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      Bill O'Reilly
      Dec. 01, 2001
    Bill O'Reilly is host of Fox News Channel's "The O'Reilly Factor"

    You don't have to be Nostradamus to know that life in America has changed drastically since Sept. 11. No one can escape the shift in attitude and that is a good news, bad news situation.

    The best news is that even the dimmest children now know they live in an actual country. For the first time in 50 years, kids have been exposed to emotional patriotism and have been confronted with the fact that there are other things of importance besides the mall, the latest rap CD and "Buffy the Vampire Slayer." Will American history actually make a comeback in school? Could happen.

    The not so good news is the fact that children have learned that their country cannot protect them. Anthrax letters, suicide terrorists and fanatical foreign governments pose a threat that can never be entirely snuffed out. Some adults have learned this lesson too but apparently those adults do not inhabit Congress. Our leaders in Washington are still dragging their feet on reforming the FBI, CIA and other intelligence agencies that have been compromised by incompetent leadership and public apathy. We need intelligence pros in charge of our security not political appointees who look more frightened than the captured Taliban.

    Flying has certainly changed. For the past decade, it was annoying with delays and poor service. Now it is downright chaotic at times with jumpy security personnel and overwhelmed airline employees. Does anybody look forward to going to the airport? Anybody?

    Charity giving has changed forever in America and that is mixed news. The big guns like the Red Cross and the United Way have not performed well under pressure and most Americans will remember. We the people gave billions to help the 9-11 families but most of our money is still sitting in the bank, the victim of mismanagement and chaos on the part of the charities. This is a deplorable situation but one the public needs to know about. There is little oversight in the non-profit world. Be generous, but beware.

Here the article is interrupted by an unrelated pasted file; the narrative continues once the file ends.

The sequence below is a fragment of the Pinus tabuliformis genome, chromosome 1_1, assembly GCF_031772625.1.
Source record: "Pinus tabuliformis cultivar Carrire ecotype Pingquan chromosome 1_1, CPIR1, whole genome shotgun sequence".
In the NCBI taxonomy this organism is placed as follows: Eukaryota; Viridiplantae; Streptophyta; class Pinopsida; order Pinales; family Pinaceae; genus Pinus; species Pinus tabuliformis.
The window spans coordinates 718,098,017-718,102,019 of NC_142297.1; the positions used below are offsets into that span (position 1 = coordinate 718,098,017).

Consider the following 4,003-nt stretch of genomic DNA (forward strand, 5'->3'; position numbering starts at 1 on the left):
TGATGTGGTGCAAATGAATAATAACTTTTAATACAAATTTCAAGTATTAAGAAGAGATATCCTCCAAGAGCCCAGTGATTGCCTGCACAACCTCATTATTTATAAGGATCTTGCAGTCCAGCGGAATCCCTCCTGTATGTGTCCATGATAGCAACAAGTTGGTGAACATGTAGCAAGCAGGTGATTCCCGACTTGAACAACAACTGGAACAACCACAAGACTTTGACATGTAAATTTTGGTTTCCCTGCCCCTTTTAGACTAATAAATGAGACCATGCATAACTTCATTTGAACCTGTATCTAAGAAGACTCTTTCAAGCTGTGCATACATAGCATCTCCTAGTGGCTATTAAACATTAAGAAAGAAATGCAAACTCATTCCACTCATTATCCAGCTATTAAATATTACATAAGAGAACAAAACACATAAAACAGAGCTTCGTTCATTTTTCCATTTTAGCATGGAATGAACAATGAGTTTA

Entertainment has changed. Those dopey reality shows were always foolish, but now most of us know it. Wasting time watching someone eat a rodent is somehow offensive after the attack. News watching is up. That's good.

    And traditional programming is back. Carol Burnett put up some serious numbers with a TV special looking back at her gentle brand of humor. Racially charged humor is out, gross slapstick is looked upon as not worth anyone's time and even Saturday Night Live has lightened up on the political mockery.

    If you had to put one word on all the change, it would be "comfort." Americans want comfort food, clothing, entertainment and hobbies. Personal angst is out. We have enough to worry about with al-Qaida running around. We don't need Gary Shandling dropping his neurosis on us. Jerry Springer is dying a gory syndicated TV death. Nobody wants to see morons exploited by a sleazy ringmaster. Rikki Lake is through. Sally is over. Say goodbye to tease and sleaze.

    The war on terror has changed the cultural landscape in America and it has also changed some thought patterns. Political correctness is on the run. A lady in Rocklin, Calif., threatened to sue a public school after the principal erected a sign that said "God Bless America." The community has ostracized the woman and her little daughter had to leave school.

    Comedian Bill Maher was almost sacked by ABC after he said on his program "Politically Incorrect" that American politicians were cowardly for lobbing cruise missiles at terrorists. Three months ago that remark would have garnered little notice today it could end a career. That's because many of us are far less tolerant of foolish ideological agendas, we are much more judgmental in our thinking.

    Finally, perhaps the biggest change in America is the realization that evil actually exists. The moral relativism that danced happily through the Clinton years is gone. Right and wrong is back. Spin is out logic is in.

    And that is a terrific thing. Evil does exist in this world. In the United States, it has hidden behind the First Amendment, and been sheltered by the numbing narrowness of politically correct thought. As we approach the year 2002, the eyes and minds of many Americans have been opened and the evils of this world are now in plain sight. And that's the first step toward crushing them.